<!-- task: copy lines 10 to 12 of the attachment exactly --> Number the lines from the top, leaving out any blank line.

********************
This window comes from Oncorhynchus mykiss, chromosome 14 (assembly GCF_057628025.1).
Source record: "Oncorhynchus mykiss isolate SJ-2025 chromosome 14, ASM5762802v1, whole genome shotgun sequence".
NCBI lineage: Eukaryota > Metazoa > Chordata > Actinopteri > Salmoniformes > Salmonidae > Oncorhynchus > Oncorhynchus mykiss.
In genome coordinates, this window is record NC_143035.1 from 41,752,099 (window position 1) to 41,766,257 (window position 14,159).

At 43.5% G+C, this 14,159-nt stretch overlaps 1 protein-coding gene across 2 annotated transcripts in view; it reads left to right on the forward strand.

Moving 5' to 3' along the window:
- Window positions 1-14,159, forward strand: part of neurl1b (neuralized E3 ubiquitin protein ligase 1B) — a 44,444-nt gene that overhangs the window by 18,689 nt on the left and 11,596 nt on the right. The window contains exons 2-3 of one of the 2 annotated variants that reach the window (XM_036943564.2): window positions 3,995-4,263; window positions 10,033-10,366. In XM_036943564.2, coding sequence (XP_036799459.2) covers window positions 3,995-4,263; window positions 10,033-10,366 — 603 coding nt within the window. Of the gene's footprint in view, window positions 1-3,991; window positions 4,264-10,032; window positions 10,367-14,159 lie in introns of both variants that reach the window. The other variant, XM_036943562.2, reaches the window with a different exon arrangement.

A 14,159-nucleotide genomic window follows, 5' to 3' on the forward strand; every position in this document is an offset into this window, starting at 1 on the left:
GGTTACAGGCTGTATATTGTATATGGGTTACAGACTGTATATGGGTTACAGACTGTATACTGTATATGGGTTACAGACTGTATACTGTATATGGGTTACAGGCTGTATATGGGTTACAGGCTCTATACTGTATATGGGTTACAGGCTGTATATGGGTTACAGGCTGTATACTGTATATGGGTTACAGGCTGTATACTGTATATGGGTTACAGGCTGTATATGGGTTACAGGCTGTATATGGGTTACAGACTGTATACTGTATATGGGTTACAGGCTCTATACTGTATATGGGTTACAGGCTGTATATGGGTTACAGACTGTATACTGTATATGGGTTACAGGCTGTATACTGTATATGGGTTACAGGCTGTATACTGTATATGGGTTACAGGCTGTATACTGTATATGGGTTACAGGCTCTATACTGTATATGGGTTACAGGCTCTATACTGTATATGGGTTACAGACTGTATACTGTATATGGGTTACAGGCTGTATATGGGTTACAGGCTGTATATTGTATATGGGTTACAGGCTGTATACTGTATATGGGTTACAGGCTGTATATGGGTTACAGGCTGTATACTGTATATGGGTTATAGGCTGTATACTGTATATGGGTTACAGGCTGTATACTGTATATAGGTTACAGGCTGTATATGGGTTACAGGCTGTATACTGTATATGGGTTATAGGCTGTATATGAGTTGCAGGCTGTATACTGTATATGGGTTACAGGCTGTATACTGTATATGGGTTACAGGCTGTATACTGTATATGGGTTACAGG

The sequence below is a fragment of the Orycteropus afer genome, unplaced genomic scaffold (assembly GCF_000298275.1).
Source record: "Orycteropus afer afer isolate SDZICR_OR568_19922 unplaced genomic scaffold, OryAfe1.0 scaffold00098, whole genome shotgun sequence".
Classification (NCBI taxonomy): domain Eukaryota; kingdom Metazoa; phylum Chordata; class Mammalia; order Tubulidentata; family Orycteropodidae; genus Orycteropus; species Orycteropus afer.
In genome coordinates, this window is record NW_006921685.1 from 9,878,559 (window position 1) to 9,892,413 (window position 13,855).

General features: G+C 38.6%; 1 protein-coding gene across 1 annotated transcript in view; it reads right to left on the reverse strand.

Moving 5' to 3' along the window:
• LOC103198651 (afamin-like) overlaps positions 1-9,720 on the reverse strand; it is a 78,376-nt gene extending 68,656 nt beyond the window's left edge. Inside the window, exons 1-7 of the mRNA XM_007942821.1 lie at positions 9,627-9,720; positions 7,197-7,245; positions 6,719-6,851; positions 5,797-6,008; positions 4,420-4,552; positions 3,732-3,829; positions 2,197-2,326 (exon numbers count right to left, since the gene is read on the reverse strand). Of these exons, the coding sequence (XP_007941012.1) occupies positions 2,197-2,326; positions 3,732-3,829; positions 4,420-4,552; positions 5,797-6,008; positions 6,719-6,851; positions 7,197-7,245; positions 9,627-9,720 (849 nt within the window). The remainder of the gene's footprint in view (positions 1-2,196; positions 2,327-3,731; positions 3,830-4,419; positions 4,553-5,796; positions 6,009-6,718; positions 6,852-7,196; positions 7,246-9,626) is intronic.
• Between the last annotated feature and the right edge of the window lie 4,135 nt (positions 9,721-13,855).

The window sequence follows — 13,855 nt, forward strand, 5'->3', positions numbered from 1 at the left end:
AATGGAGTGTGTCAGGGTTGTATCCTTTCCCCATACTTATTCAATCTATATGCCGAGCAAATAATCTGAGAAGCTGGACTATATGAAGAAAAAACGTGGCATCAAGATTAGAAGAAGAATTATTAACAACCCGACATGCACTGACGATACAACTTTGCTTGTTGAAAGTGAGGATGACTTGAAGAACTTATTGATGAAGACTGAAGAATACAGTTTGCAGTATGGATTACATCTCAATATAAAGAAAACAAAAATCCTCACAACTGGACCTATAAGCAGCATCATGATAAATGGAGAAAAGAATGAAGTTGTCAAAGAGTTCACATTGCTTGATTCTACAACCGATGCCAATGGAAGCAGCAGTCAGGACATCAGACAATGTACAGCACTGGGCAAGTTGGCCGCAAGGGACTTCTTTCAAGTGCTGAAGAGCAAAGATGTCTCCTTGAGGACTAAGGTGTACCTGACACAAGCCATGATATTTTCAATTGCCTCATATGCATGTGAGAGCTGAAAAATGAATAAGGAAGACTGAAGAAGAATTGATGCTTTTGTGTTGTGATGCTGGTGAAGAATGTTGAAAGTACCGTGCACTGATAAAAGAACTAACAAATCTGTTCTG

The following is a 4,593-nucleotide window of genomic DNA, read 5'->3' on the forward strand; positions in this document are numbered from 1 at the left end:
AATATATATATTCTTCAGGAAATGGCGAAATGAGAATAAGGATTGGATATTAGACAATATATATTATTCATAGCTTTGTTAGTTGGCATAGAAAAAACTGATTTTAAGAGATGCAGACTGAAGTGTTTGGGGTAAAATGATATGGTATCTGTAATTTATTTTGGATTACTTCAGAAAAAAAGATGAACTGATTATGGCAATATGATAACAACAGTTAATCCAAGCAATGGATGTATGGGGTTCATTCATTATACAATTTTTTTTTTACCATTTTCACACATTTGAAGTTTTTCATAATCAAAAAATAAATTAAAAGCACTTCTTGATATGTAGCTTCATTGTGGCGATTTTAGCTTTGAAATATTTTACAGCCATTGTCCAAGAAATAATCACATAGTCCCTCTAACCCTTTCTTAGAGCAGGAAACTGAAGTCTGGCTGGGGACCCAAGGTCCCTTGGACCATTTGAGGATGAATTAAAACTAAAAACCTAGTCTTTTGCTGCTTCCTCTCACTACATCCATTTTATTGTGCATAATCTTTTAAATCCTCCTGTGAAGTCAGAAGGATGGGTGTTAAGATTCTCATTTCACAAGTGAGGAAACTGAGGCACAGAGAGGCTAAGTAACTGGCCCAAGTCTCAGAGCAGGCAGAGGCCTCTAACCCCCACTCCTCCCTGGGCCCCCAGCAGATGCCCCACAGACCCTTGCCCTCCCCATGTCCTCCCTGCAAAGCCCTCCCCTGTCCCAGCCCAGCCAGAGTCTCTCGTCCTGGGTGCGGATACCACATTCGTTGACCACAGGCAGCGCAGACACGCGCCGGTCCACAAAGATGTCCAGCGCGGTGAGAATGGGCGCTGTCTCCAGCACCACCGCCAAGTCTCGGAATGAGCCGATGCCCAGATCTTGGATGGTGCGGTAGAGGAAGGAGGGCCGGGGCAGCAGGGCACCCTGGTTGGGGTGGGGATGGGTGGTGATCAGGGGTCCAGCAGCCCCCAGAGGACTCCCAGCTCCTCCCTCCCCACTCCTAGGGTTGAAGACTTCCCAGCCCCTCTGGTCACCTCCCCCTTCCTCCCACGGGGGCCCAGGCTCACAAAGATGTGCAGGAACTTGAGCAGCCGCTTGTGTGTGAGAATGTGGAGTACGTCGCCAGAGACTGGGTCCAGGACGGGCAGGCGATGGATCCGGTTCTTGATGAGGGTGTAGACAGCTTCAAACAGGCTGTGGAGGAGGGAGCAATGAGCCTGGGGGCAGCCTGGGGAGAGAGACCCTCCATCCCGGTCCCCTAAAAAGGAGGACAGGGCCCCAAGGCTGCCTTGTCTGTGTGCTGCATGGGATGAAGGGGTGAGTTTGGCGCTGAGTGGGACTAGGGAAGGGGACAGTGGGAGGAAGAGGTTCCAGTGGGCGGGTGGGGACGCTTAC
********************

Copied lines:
The sequence below is a fragment of the Orycteropus afer genome, unplaced genomic scaffold (assembly GCF_000298275.1).
Source record: "Orycteropus afer afer isolate SDZICR_OR568_19922 unplaced genomic scaffold, OryAfe1.0 scaffold00098, whole genome shotgun sequence".
Classification (NCBI taxonomy): domain Eukaryota; kingdom Metazoa; phylum Chordata; class Mammalia; order Tubulidentata; family Orycteropodidae; genus Orycteropus; species Orycteropus afer.